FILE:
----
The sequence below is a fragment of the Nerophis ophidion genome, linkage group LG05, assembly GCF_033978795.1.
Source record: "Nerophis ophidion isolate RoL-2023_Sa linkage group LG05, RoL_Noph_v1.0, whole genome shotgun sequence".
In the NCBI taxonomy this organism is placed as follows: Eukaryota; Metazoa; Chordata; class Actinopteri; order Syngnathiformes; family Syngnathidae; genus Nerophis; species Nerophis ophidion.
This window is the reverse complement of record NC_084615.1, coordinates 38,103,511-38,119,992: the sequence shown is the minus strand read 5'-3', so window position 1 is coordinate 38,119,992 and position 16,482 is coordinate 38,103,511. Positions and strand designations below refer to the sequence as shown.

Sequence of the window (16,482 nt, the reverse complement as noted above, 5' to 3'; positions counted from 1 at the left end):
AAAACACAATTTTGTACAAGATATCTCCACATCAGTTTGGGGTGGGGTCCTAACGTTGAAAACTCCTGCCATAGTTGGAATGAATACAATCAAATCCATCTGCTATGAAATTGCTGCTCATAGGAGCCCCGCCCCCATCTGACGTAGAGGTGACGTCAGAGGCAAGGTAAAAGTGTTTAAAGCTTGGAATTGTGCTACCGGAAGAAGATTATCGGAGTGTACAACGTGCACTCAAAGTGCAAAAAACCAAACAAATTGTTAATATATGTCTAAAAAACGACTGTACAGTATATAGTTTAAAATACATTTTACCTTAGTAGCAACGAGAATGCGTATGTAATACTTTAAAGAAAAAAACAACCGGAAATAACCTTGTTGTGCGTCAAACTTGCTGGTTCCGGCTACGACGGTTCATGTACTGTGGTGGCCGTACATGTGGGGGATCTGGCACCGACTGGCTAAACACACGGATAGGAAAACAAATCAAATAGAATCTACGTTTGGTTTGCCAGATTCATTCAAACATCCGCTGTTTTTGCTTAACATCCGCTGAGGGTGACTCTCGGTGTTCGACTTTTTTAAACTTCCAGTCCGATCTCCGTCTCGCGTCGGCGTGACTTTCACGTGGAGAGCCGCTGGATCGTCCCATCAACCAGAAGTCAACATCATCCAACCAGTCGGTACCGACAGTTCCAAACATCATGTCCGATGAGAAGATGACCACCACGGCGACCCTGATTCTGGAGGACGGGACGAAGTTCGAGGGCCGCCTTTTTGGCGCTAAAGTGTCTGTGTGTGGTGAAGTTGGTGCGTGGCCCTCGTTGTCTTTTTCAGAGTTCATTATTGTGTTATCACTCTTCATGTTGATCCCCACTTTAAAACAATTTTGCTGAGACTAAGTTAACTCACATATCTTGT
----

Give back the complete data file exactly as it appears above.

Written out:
The sequence below is a fragment of the Nerophis ophidion genome, linkage group LG05, assembly GCF_033978795.1.
Source record: "Nerophis ophidion isolate RoL-2023_Sa linkage group LG05, RoL_Noph_v1.0, whole genome shotgun sequence".
In the NCBI taxonomy this organism is placed as follows: Eukaryota; Metazoa; Chordata; class Actinopteri; order Syngnathiformes; family Syngnathidae; genus Nerophis; species Nerophis ophidion.
This window is the reverse complement of record NC_084615.1, coordinates 38,103,511-38,119,992: the sequence shown is the minus strand read 5'-3', so window position 1 is coordinate 38,119,992 and position 16,482 is coordinate 38,103,511. Positions and strand designations below refer to the sequence as shown.

Sequence of the window (16,482 nt, the reverse complement as noted above, 5' to 3'; positions counted from 1 at the left end):
AAAACACAATTTTGTACAAGATATCTCCACATCAGTTTGGGGTGGGGTCCTAACGTTGAAAACTCCTGCCATAGTTGGAATGAATACAATCAAATCCATCTGCTATGAAATTGCTGCTCATAGGAGCCCCGCCCCCATCTGACGTAGAGGTGACGTCAGAGGCAAGGTAAAAGTGTTTAAAGCTTGGAATTGTGCTACCGGAAGAAGATTATCGGAGTGTACAACGTGCACTCAAAGTGCAAAAAACCAAACAAATTGTTAATATATGTCTAAAAAACGACTGTACAGTATATAGTTTAAAATACATTTTACCTTAGTAGCAACGAGAATGCGTATGTAATACTTTAAAGAAAAAAACAACCGGAAATAACCTTGTTGTGCGTCAAACTTGCTGGTTCCGGCTACGACGGTTCATGTACTGTGGTGGCCGTACATGTGGGGGATCTGGCACCGACTGGCTAAACACACGGATAGGAAAACAAATCAAATAGAATCTACGTTTGGTTTGCCAGATTCATTCAAACATCCGCTGTTTTTGCTTAACATCCGCTGAGGGTGACTCTCGGTGTTCGACTTTTTTAAACTTCCAGTCCGATCTCCGTCTCGCGTCGGCGTGACTTTCACGTGGAGAGCCGCTGGATCGTCCCATCAACCAGAAGTCAACATCATCCAACCAGTCGGTACCGACAGTTCCAAACATCATGTCCGATGAGAAGATGACCACCACGGCGACCCTGATTCTGGAGGACGGGACGAAGTTCGAGGGCCGCCTTTTTGGCGCTAAAGTGTCTGTGTGTGGTGAAGTTGGTGCGTGGCCCTCGTTGTCTTTTTCAGAGTTCATTATTGTGTTATCACTCTTCATGTTGATCCCCACTTTAAAACAATTTTGCTGAGACTAAGTTAACTCACATATCTTGT